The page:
The exhibition The Print Club of Cleveland: Selected Presentation Prints includes 15 works in a variety of media by an impressive coterie of international artists, cultivated by a visionary organization. Founded in 1919 through the dedication of 16 collectors with a passion for prints, the Print Club of Cleveland reflects the prestige of the institution of which it is an affiliate, the Cleveland Museum of Art. Innovative in its inception, the club continues to enrich the museum’s world-class print collection and promote interest in the history of printmaking.
Award winning artist and beloved professor, Janice Lessman-Moss is renowned for her intricate weavings. The Kent State University Museum exhibition, Dancing with the Distance showcases more than thirty of her works. The weavings, which span a period of twenty years, display the evolution of her craft and were created on a variety of different looms from hand looms to digital jacquards and power looms. Her mastery of technology extends not just to the use of high-powered looms for weaving but also to the design of the patterns.
TEXTURES synthesizes research in history, fashion, art, and visual culture to reassess the “hair story” of peoples of African descent. Long a fraught topic for African Americans and others in the diaspora, Black hair is here addressed by artists, barbers, and activists in both its historical perceptions and its ramifications for self and society today. Combs, products, and implements from the collection of hair pioneer Willie Morrow are paired here with masterworks from artists including James Van Der Zee, Sonya Clark, Lorna Simpson, Mary Sibande and Zanele Muholi.
KSU Fashion Student and Museum Intern Pierce Morgan was inspired by a purse he found in the Museum collection which had an assortment of personal items including a baby picture, Green Stamps, and a Christmas list. He was intrigued by what stories and mysteries might be held in other bags and so he curated this display that helps us imagine.
We live in a world where fashion, celebrity and personality are inextricably intertwined and elevated to heights of global phenomena. A singular name — Cher, Madonna, Naomi or even Bernie — denotes an immediate and comprehensive image of personae, values and impact. The name Chanel has endured for over 100 years: What does that tell us about the House of Chanel and what does that reveal about us?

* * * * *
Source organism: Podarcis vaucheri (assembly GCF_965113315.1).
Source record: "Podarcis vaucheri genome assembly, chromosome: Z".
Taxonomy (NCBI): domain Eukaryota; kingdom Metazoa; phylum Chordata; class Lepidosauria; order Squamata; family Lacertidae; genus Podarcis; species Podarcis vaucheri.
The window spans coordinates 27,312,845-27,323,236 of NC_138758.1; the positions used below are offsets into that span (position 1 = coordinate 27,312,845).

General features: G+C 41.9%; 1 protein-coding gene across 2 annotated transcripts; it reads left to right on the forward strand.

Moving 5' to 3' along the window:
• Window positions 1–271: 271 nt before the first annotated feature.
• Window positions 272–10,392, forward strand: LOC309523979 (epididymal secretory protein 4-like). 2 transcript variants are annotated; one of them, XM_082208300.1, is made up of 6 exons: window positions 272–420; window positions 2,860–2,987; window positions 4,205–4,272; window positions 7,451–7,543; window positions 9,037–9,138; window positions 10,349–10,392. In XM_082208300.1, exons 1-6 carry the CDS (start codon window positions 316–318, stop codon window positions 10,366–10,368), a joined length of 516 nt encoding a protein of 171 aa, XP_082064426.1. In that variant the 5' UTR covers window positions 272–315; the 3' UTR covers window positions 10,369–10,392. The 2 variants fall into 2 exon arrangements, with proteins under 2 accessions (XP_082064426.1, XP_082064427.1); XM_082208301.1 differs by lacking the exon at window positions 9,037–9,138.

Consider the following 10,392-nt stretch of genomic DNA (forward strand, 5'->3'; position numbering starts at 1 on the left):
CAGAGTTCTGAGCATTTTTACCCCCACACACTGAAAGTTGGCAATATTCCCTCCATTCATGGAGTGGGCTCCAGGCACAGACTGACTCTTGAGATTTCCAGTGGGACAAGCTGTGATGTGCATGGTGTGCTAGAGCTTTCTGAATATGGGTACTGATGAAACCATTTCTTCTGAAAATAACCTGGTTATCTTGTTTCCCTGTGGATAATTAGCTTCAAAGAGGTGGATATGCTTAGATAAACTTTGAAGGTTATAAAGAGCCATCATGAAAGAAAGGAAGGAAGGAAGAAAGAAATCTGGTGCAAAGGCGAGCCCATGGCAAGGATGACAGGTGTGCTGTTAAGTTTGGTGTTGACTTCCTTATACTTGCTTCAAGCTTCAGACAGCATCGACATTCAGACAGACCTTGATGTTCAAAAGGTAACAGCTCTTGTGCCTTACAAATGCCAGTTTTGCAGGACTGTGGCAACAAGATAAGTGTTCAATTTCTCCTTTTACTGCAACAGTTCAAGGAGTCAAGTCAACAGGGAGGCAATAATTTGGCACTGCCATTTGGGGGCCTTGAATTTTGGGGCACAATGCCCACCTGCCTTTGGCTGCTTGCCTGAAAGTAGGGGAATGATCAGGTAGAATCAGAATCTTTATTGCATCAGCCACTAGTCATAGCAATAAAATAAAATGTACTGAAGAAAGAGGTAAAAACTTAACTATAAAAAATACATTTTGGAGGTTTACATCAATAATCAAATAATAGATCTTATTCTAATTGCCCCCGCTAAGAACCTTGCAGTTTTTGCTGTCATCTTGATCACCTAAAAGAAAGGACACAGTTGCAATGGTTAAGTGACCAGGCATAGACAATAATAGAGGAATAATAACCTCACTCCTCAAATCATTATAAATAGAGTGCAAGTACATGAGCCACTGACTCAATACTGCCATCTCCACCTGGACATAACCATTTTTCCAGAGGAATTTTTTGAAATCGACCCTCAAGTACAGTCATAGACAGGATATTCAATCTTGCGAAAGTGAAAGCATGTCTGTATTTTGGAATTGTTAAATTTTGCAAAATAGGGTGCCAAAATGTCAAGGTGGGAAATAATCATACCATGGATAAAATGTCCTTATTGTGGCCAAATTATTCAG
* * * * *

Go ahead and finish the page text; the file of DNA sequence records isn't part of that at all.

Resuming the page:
During the past decade, the Kent State University Museum has continued to build our world class collection of fashions and textiles. Because the permanent collection now includes nearly 30,000 objects, we must be selective about what we can accept. The array of pieces on display in this exhibition highlight the Museum’s priority to broaden the diversity of makers and designs in the collection and to augment important areas where we have little or no representation.
This collection of handbags comes to the KSU Museum from longtime friend and supporter of the Museum, Audrey M. Kail. Mrs. Kail passed away early this year and she wanted her sparkling collection of bags by Judith Leiber and Kathrine Baumann to be shared with students and the public for years to come.
Drawing from the rich collection of Kent State University Museum, this exhibition showcases common features shared by regional costume across Europe. In its original context in villages, regional dress carefully marked social and cultural differences. Religious affiliation, gender, age, and marital status were all instantly recognizable at a glance by members of the community. A person’s outfit signaled which village or region they came from. Focusing on these signs of difference obscures the common vocabulary that rural residents across Europe used to shape their clothing.
Vincent Quevedo is an award-winning designer and Associate Professor of the Kent State University School of Fashion. This exhibition of recent designs and garments explores Quevedo’s inventive experiments and manipulation of materials. Discharged fabrics, real leather against faux leather, industrial cords are all cut, patched, quilted, crocheted and transformed. Fortuna, the goddess of luck and fate, embodies his willingness to be open and follow where the process will lead.
Image: Detail, 1980s Redux, 2019, Courtesy of the designer.
The exhibition Culture/Counterculture looks at fashions of the 1960s and early 1970s with a particular focus on the generation gap during that period. The exhibition is scheduled to coincide with the 50th anniversary of Kent State’s shootings on May 4, 1970. Almost 50 years ago, the shootings of Kent State University students by the Ohio National Guard brought to a head the cultural divides that had split the nation. There was a sharp contrast between supporters of the establishment and those opposed – the culture and the counterculture.